ISLAMABAD (Reuters) - An assembly of village elders in Pakistan sentenced Sikander Bhutto to be put to death and fed to dogs after he said he exposed a case of a woman beaten and killed by her husband.
Then the provincial high court stepped in and ordered police protection for Bhutto, a human rights activist.
“They told me to pay 200,000 rupees ($2,000) to them or get ready to be killed,” Bhutto told Reuters, referring to the elders in the village of Ghotki in the southern province of Sindh.
The elders accused Bhutto of having an affair with the woman. Bhutto says she was killed in December for refusing to transfer ownership of her house to her husband.
The case is among a growing number where the judiciary is challenging the centuries-old tradition of quick justice handed down by gatherings of local elders, known as jirgas or panchayats.
These informal gatherings, where a group of local elders hears disputes and rules on them almost immediately, cover most of the country’s 180 million people.
Many people prefer their quick and often rough justice because the formal legal system is cumbersome and corrupt, with cases taking years to be concluded.
In most of the country, jirgas are tolerated but not recognized by the formal courts. Decisions are not legally binding, but are usually enforced by the village.
But in the mountainous tribal regions along the Afghan border, home to millions of Pakistanis, there are no courts and police. Jirgas are the only justice system, and if convened according to the law governing the region, their decisions are legally binding.
Qamaruddin Bohra, head of the Supreme Court’s Human Rights Cell, has sat on a jirga himself. They are fair 95 percent of the time and much better than the courts at enforcing decisions, he said.
“Many times people ignore the ruling of the courts but they cannot ignore the jirgas because that is the decision of their own community,” he said. “If they disobey the jirga they might have to leave their village.”
But in recent years, judges have begun to question the decisions handed down by the all-male and usually highly conservative jirgas, including some punishments like death, gang-rape or enforced child marriage of girls as young as five.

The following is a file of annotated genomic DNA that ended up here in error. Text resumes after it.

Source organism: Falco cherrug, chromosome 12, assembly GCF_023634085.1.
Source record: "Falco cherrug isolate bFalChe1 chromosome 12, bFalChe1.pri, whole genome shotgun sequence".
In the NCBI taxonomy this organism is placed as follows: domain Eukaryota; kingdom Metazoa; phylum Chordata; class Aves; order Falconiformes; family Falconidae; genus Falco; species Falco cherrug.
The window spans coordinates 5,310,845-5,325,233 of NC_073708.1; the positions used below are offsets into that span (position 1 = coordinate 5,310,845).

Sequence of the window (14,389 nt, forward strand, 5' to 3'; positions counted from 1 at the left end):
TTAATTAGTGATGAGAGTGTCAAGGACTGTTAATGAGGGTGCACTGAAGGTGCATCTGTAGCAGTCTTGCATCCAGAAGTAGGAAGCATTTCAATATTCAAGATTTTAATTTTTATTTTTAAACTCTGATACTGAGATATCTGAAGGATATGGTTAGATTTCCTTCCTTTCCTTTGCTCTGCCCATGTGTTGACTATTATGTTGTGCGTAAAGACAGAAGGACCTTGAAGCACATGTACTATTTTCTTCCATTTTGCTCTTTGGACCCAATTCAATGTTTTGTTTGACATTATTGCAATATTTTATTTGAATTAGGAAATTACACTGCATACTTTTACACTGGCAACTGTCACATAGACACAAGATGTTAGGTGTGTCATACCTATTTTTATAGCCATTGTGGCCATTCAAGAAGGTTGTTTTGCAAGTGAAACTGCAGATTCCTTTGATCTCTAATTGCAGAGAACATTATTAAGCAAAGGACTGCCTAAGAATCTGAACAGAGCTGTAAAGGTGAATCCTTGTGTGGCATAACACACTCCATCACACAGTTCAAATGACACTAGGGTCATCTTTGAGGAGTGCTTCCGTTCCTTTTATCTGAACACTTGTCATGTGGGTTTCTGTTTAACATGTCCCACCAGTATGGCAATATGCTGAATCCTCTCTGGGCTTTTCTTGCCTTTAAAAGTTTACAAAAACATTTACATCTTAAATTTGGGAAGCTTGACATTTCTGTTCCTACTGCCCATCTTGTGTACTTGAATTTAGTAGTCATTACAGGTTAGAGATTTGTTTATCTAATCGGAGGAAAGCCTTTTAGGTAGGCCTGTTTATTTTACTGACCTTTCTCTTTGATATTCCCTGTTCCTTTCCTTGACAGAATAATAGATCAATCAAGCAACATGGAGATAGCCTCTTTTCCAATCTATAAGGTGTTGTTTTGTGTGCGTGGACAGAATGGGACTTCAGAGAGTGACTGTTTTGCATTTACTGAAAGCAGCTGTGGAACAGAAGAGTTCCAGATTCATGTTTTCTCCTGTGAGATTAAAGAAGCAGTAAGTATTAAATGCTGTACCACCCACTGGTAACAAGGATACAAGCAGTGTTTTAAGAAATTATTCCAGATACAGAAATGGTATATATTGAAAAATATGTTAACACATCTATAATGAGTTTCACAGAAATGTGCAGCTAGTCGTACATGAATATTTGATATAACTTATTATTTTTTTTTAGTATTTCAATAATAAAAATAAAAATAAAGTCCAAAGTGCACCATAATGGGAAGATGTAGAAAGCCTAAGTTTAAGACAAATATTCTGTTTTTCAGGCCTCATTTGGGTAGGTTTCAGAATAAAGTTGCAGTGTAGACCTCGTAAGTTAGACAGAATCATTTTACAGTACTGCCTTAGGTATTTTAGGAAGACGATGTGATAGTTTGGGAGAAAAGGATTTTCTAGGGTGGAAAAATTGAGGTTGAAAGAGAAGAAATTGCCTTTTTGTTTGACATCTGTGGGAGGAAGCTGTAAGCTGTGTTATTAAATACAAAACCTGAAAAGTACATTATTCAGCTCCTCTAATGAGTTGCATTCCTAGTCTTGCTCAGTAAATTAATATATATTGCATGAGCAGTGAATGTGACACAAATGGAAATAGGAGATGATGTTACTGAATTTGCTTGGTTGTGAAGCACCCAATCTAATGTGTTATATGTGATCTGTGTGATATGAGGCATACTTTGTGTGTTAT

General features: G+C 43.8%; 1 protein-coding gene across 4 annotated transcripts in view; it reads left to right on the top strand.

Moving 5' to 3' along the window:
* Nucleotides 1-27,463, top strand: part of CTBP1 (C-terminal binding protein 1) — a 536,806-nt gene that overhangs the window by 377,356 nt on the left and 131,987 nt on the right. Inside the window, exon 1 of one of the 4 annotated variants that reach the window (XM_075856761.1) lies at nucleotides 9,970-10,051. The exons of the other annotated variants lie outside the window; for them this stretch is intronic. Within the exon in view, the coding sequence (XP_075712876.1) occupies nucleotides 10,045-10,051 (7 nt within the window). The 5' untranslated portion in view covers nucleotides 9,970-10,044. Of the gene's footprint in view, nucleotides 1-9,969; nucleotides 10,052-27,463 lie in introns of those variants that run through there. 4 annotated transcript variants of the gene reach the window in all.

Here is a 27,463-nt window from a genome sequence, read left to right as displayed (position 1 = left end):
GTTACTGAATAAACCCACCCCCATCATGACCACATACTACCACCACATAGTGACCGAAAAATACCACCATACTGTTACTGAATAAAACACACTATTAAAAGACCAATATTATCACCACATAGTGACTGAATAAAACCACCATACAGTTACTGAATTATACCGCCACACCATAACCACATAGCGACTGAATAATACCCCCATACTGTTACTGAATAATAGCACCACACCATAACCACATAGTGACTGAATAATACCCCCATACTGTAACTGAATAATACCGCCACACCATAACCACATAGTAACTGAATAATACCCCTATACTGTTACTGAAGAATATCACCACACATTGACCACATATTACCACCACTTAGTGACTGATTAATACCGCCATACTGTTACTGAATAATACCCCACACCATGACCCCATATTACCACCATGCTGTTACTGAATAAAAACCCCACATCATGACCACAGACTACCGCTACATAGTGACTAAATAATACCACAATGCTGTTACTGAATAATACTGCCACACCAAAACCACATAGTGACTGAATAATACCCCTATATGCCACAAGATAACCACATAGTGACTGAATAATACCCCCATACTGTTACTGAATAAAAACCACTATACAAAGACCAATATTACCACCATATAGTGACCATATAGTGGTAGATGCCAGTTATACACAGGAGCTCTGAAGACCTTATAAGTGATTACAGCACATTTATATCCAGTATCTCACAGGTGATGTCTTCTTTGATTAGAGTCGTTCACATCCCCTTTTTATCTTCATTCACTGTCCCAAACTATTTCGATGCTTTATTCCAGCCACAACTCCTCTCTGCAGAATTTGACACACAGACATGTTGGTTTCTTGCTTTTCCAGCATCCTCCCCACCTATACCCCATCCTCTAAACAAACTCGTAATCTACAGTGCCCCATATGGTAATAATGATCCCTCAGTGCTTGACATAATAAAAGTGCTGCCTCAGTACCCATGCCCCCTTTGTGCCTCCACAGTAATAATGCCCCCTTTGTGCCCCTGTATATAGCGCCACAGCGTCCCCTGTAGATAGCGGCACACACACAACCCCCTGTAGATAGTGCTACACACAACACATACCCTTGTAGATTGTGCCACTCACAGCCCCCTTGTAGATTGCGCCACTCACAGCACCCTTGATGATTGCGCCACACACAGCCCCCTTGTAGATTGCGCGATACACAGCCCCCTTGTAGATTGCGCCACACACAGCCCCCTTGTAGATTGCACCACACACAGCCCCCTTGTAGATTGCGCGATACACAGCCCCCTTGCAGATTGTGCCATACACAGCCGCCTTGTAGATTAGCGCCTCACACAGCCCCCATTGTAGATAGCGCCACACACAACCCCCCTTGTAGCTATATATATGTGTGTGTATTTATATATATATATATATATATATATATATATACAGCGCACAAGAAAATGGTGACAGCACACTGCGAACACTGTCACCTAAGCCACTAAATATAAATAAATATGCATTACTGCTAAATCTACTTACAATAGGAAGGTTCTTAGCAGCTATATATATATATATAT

Those sentences are designed to humiliate the family in retaliation for crimes committed by male relatives.
Such a sentence grabbed world headlines when a village council near the central city of Multan ordered the gang rape of a woman called Mukhtaran Mai in 2002.
Mai was allegedly attacked to settle a matter of village honor, as decided by a panchayat. She was then paraded naked through her village. She brought a case against 14 of her attackers but only one received a life sentence.
In another such case last year, the Chief Justice ordered an investigation into alleged death sentences a jirga imposed on five women and two men for appearing in a cellphone video, singing and clapping. The jirga was reportedly incensed by the fraternizing between men and women, and deemed it an insult to tribal honor.
The women were killed, a witness to their funerals told Reuters. The two men, who are brothers, are in hiding.
Elders in the remote region of Kohistan denied issuing the death decree and produced four women to meet investigators.
Photographic and other evidence gathered by Reuters showed they probably met impostors. Investigators made no effort to verify their identity.
No national statistics exist on Pakistani jirga decisions challenged in court. But activists say judges are taking on jirgas more frequently, spurred by increased coverage of their rulings as a newly vocal media breaks free of years of stifling military dictatorship.
Activist Samar Minallah Khan has lodged one of two cases currently in the Supreme Court seeking to outlaw jirgas altogether.
Khan says the courts have prevented more than 60 jirga-ordered forced marriages since her case began in 2005. The practice was outlawed in 2004 but remains common.
“Definitely these interventions are increasing, as people hear about successful cases, they feel more comfortable in coming forward to the court or the police,” she said.
Yet many Pakistanis support the jirgas, partly because the alternatives are so dismal, says CAMP, an aid group that works with jirgas to make them more accountable.
Two-thirds of people think jirgas are effective, although nearly half think they are sometimes unfair, according to a CAMP survey of 1,500 people across tribal areas in 2010.
Last May, CAMP helped organize a grand jirga in the capital Islamabad to reform penalties.
In a groundbreaking move, the gathering voted to scrap many abusive punishments against women and replace them with fines.
The grand jirga leaders intervened in more than a dozen cases over the next month, said Neha Gauhar, a lawyer with CAMP. In one instance, a man demanding three women to settle an 80-year-old feud got 10 bags of flour and a cow instead.
“We should be training jirga members, not outlawing jirgas,” she said.
Additional reporting by Mubasher Bukhari; Editing by Jeremy Laurence and Raju Gopalakrishnan